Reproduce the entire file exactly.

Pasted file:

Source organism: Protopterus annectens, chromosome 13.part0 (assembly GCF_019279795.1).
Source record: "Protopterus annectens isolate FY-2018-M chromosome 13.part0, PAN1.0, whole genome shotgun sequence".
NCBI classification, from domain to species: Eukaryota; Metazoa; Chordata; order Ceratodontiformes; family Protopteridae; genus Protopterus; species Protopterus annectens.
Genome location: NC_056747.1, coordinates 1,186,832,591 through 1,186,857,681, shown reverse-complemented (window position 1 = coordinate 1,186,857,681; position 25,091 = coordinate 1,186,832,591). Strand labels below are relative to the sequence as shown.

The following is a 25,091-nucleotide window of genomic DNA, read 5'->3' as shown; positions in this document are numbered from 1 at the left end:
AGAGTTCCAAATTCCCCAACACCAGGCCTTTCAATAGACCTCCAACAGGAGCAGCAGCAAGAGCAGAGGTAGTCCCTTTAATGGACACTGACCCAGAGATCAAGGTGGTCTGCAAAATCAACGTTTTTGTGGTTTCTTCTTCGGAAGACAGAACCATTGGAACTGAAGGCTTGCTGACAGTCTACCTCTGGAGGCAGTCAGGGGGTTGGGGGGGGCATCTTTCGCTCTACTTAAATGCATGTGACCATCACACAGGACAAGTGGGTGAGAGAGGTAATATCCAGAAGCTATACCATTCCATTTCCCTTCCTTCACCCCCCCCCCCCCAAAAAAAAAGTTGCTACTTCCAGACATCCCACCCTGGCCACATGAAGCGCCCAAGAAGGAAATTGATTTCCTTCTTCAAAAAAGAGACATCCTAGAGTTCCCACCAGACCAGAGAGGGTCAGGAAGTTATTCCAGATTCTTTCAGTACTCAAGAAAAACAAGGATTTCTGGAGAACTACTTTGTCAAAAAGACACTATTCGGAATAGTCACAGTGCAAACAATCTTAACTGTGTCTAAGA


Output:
Source organism: Protopterus annectens, chromosome 13.part0 (assembly GCF_019279795.1).
Source record: "Protopterus annectens isolate FY-2018-M chromosome 13.part0, PAN1.0, whole genome shotgun sequence".
NCBI classification, from domain to species: Eukaryota; Metazoa; Chordata; order Ceratodontiformes; family Protopteridae; genus Protopterus; species Protopterus annectens.
Genome location: NC_056747.1, coordinates 1,186,832,591 through 1,186,857,681, shown reverse-complemented (window position 1 = coordinate 1,186,857,681; position 25,091 = coordinate 1,186,832,591). Strand labels below are relative to the sequence as shown.

The following is a 25,091-nucleotide window of genomic DNA, read 5'->3' as shown; positions in this document are numbered from 1 at the left end:
AGAGTTCCAAATTCCCCAACACCAGGCCTTTCAATAGACCTCCAACAGGAGCAGCAGCAAGAGCAGAGGTAGTCCCTTTAATGGACACTGACCCAGAGATCAAGGTGGTCTGCAAAATCAACGTTTTTGTGGTTTCTTCTTCGGAAGACAGAACCATTGGAACTGAAGGCTTGCTGACAGTCTACCTCTGGAGGCAGTCAGGGGGTTGGGGGGGGCATCTTTCGCTCTACTTAAATGCATGTGACCATCACACAGGACAAGTGGGTGAGAGAGGTAATATCCAGAAGCTATACCATTCCATTTCCCTTCCTTCACCCCCCCCCCCCCAAAAAAAAAGTTGCTACTTCCAGACATCCCACCCTGGCCACATGAAGCGCCCAAGAAGGAAATTGATTTCCTTCTTCAAAAAAGAGACATCCTAGAGTTCCCACCAGACCAGAGAGGGTCAGGAAGTTATTCCAGATTCTTTCAGTACTCAAGAAAAACAAGGATTTCTGGAGAACTACTTTGTCAAAAAGACACTATTCGGAATAGTCACAGTGCAAACAATCTTAACTGTGTCTAAGA